Cuba’s economic and financial situation may become “fatal” within two to three years as the Communist island-nation has been slow to respond to the global financial crisis and accumulates foreign debt, a confidential U.S. diplomatic cable said.
The cable, released yesterday by WikiLeaks, cited Italian diplomats as saying that Cuba may “become insolvent as early as 2011.” It was sent in February before President Raul Castro announced plans to cut more than 500,000 state jobs in a bid to reduce inefficiencies.
The cable described a breakfast hosted by the U.S. Interests Section in Havana for diplomats from most of Cuba’s main trading partners, including China, Spain, Canada, Brazil and Italy. France and Japan, among the country’s largest creditors, were also present.
“All diplomats agreed that Cuba could survive this year without substantial policy changes, but the financial situation could become fatal within 2 to 3 years,” the cable said. “Promised structural reforms remain on hold while the Cuban government wrings its hands in indecision, fearful of the political consequences of these long-overdue changes.”
Chinese diplomats at the breakfast objected with “visible exasperation” to what they said was the Cuban government’s insistence that it have a majority stake in all joint ventures with foreign businesses on the island, according to the cable.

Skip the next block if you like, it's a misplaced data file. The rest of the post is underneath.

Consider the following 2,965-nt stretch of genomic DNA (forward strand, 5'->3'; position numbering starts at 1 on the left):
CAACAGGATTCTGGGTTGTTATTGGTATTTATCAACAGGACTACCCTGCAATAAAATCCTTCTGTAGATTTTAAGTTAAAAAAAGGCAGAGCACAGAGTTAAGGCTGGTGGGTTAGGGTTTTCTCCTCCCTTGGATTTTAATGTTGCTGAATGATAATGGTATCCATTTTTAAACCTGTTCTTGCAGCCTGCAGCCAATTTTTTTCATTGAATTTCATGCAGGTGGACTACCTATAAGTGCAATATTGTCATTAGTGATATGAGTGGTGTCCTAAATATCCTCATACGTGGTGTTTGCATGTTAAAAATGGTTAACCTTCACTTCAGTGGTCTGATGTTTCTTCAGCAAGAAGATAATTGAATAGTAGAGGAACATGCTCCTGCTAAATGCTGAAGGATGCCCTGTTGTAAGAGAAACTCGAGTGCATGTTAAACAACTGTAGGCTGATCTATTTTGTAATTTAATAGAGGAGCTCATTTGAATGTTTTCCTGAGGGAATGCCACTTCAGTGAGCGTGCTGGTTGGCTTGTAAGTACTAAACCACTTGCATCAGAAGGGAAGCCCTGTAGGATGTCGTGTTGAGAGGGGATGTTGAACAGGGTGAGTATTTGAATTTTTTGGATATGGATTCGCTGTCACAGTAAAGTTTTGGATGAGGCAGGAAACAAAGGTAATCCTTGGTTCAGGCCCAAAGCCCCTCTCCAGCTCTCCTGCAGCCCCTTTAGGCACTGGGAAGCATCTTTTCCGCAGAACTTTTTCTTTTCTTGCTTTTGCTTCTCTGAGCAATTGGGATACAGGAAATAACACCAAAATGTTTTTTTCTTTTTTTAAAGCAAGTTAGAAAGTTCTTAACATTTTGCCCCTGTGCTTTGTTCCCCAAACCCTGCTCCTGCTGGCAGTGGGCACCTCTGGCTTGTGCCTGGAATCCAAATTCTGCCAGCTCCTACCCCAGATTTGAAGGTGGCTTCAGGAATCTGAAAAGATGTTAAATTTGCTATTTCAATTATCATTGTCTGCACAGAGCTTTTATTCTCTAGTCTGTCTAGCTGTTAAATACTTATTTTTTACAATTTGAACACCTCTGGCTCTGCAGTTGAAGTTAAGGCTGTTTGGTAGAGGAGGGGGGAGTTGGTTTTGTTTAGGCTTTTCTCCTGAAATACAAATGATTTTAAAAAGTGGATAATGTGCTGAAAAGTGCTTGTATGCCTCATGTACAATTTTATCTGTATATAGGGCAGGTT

“This is another one of the famous predictions that the U.S. government has made for 50 years to try to discredit the revolution and the Cuban government,” Alberto Gonzalez, spokesman for the Cuban Interests Section in Washington, said in a telephone interview.
Cuba’s economy is suffering its worst slump since the former Soviet Union ended its support in the 1990s. The government stopped making debt payments to foreign countries and companies, according to the cable.
WikiLeaks, an organization that publishes secret documents on its website, last week began posting what it says are more than 250,000 State Department cables. Secretary of State Hillary Clinton said Nov. 29 the disclosures could hurt negotiations and endanger individuals.
State Department spokeswoman Nicole Thompson said Nov. 28 the agency won’t comment on specific documents.